“A snowfall of 0.1 inches an hour is usually manageable, while 1-2 inches per hour of snow can make for a challenging response, depending on the type of snow and total accumulated snowfall,” Webb said.  

All these factors are taken into account when CMU decides whether or not to have a delay in opening or closure for that day, Webb said. 

He also made clear the responsibilities of Facilities Management especially in parking lots.  

“CMU’s responsibility is to plow sidewalks, roads, parking lot drives and parking spaces,” Webb said. “To avoid damaging vehicles, crews primarily plow parking lot drives as parking spaces are plowed before and after vehicles arrive and leave.”  

Webb said every driver in Michigan should be prepared for winter weather.  

“It is each individual’s responsibility to remove snow from and around their vehicle,” he said. 

Useful tools and advice

With these two experiences, I have learned what tools or objects I would need to avoid or alleviate the inevitable ‘perks’ of winter.  

For sidewalks and walking to class, I learned it’s better to wear winter boots that can grip the ground and create traction as you walk. If winter boots are out of the question, to avoid ice, I simply just walk in the snow where the grass would be. I’d rather get my shoes a little wet than have to endure the physical pain and potential embarrassment of slipping on ice.

Brad Doepker from the Mount Pleasant Fire Department said it’s important to have a number of things with you in your car or at home for winter and other emergencies.  

“It would be important to have a blanket or even a silver heat reflective blanket, hats, gloves, boots, shovel and a small amount of sand or salt,” Doepker said.  

Doepker also listed a number of things that would be of importance to keep in your car when already on the road:

  • Cell phone and charger
  • First aid kit
  • Flash light and flares with a white flag
  • Jumper cables and tire pressure gauge
  • Jack and ground mat for changing a tire
  • Work gloves and change of clothes
  • Repair tools and duct tape
  • Water and paper towels
  • Non-perishable foods and medicine
  • Extra windshield washer fluid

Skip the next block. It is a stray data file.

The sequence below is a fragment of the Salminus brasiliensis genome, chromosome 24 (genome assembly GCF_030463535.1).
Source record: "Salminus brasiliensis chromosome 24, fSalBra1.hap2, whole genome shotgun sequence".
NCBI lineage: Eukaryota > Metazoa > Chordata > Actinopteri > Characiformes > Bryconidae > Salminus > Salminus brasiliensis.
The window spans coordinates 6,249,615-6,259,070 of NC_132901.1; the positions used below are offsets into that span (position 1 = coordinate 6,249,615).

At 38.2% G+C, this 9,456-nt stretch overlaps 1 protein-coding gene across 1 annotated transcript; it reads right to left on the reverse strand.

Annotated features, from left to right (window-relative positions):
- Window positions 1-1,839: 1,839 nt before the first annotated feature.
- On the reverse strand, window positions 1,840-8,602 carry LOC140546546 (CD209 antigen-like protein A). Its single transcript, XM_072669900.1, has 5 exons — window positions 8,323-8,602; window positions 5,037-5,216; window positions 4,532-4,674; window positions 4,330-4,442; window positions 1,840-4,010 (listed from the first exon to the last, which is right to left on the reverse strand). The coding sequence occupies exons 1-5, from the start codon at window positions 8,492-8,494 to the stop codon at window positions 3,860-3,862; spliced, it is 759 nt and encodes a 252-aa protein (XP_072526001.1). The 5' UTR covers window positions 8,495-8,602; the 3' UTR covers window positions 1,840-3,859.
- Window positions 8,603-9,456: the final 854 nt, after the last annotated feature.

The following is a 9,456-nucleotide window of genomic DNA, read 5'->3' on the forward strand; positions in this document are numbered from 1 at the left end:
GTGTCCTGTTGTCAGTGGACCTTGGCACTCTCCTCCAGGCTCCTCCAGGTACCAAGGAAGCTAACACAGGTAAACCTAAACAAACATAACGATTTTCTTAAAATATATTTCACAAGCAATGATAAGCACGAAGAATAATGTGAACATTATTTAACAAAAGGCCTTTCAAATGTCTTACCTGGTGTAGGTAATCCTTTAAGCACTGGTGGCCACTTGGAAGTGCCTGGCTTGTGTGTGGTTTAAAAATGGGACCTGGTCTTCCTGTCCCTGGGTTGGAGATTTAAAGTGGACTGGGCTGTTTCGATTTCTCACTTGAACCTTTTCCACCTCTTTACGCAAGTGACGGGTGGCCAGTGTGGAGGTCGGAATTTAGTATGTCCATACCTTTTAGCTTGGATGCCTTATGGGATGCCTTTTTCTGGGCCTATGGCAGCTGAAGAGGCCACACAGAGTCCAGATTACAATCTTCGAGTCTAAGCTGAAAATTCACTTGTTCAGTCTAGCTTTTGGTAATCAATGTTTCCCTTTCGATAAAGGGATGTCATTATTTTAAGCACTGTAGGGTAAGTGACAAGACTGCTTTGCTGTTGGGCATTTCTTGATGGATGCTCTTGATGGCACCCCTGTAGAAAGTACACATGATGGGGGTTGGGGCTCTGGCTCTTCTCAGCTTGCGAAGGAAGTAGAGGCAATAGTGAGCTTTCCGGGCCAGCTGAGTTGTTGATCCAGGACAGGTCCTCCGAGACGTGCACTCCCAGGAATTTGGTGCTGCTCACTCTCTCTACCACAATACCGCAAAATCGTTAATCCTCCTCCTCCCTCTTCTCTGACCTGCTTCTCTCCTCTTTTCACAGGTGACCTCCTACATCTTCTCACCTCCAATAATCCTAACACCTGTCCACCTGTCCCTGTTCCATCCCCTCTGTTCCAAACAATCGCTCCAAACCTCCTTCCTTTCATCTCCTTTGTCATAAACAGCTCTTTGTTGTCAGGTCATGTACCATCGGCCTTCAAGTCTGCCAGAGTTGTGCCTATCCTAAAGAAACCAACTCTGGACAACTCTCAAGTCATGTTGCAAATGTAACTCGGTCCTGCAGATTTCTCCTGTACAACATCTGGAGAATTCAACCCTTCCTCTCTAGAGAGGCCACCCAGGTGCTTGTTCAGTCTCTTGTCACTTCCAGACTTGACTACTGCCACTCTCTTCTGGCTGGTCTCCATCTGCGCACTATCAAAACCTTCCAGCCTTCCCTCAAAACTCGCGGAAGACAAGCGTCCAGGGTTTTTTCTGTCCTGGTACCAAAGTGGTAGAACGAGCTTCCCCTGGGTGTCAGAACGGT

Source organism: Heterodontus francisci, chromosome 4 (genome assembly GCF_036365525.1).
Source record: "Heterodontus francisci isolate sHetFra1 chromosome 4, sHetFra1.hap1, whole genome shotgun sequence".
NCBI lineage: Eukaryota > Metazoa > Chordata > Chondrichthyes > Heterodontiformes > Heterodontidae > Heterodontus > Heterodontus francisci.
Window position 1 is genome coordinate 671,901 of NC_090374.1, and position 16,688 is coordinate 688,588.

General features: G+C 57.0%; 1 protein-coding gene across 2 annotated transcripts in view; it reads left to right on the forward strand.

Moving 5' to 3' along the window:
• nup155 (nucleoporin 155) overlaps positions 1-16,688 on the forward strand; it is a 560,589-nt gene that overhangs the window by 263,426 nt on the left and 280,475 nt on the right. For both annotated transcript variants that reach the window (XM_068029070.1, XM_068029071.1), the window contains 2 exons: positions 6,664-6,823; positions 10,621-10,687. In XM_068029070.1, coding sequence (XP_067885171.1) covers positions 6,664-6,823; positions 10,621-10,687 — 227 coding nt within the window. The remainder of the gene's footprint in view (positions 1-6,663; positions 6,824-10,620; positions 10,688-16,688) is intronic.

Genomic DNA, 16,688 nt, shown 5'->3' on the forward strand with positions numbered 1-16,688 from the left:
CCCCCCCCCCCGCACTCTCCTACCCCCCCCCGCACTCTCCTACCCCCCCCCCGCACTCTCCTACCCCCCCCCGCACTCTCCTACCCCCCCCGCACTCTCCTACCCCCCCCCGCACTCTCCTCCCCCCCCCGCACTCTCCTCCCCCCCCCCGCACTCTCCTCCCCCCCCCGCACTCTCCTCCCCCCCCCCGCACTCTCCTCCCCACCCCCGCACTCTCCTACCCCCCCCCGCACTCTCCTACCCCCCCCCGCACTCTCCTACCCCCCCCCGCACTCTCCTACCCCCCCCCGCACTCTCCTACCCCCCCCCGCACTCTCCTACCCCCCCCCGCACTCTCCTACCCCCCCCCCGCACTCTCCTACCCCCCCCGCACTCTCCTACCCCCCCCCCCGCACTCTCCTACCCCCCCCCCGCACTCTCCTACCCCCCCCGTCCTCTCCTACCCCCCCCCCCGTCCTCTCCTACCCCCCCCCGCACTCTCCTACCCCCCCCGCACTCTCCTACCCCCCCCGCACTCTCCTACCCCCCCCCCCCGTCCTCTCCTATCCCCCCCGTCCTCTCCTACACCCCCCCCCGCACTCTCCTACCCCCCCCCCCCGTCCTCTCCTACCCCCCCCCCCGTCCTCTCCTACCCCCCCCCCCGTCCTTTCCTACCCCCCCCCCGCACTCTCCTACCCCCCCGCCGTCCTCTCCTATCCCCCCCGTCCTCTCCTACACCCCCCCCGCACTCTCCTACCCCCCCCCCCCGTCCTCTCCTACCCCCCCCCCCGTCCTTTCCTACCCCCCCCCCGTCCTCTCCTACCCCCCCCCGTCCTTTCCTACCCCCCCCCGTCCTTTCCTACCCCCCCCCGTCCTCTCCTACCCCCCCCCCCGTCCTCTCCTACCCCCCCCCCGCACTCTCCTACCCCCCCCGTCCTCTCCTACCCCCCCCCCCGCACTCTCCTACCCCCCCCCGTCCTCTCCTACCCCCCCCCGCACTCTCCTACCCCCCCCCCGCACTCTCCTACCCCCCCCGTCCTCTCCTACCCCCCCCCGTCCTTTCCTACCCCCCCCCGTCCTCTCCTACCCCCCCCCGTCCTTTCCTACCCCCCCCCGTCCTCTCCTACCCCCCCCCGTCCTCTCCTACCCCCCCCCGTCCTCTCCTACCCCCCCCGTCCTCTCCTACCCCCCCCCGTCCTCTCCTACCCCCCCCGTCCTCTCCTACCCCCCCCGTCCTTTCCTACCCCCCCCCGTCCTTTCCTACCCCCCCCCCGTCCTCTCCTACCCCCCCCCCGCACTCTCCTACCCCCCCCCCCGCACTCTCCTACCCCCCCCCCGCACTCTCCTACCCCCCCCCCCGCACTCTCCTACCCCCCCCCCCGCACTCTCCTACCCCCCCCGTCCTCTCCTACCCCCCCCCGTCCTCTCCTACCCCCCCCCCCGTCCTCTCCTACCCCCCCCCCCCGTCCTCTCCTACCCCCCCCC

• Maps
  • Emergency blankets, towels and coats
  • Ice scraper 

Doepker said if an emergency was to happen, it would be important to stay in your car and don’t overexert yourself.  

“Let your car be seen, put bright markers on the antenna or windows and keep the interior dome light on,” Doepker said. “Be mindful of carbon monoxide poisoning and make sure your exhaust pipe is clear of any snow.”  

He also said that you should run your car but only for a necessary amount of time.  

“Run your car sporadically … just long enough to stay warm,” Doepker said. “Don’t run your car for long periods of time with the windows up or in an enclosed space.”  

As for plowed parking lots, I would purchase a mini shovel to keep in your car. I am convinced that the dorm shovel being there was pure luck. It’s important to be prepared for situations like that as to avoid using your hands to shovel your car out … and no one wants that.  

Driving in the snow

Transportation in the winter is very difficult and comes with its own set of challenges from turning the car on to accidents.  

David Coffman is a public information officer of the Mount Pleasant Police Department. He said that it’s important to stay home when you can during the winter time.  

“Give plow trucks a chance to get out and clear the roads,” Coffman said. “If it’s a necessity that you go out, give yourself ample time to reach your destination.”  

It’s important to take your time while on the road, he said.  

“The best way to reduce accidents is to slow down … if you do end up in an accident, the damage is minimal,” Coffman said. “Keep your eyes on the road and avoid any distractions while driving, slow for traffic signals early and be aware of changing road conditions.”  

Coffman said that there are five keys to the Smith Driving System to avoid any car accidents:  

Aim high in steering: Look ahead a minimum of 15 seconds. Scanning the road for possible hazards and looking for an emergency ‘out’ in case of an issue.  

Get the big picture: Keep a seven second minimum following distance. Scan mirrors every five to eight seconds.  

  • Keep your eyes moving: Avoid focusing on any one object for more than two seconds.  
  • Leave yourself an out: Anticipate potential hazards and plan to avoid it.  
  • Make sure they see you: Eye contact with other drivers can help avoid accidents.  
  • If you were to ever find yourself in an accident, Coffman advised to stay calm and take deep breaths.  

“After a crash, you could feel a wide range of emotions, all are normal,” he said. “Just take a few deep breaths and count to ten to calm down.”  

Coffman said if you can’t exit the car or it’s not safe, stay in your seat with your seat belt fastened and call 911 to report the accident. 

“If there are no injuries and your vehicle is drivable, make a reasonable effort to move the vehicle off the main travel portion of the roadway,” Coffman said. “Once (at) a safe location, dial 911 and an on duty police officer will come help.”

Headshot of Lauren Pocica, staff reporter.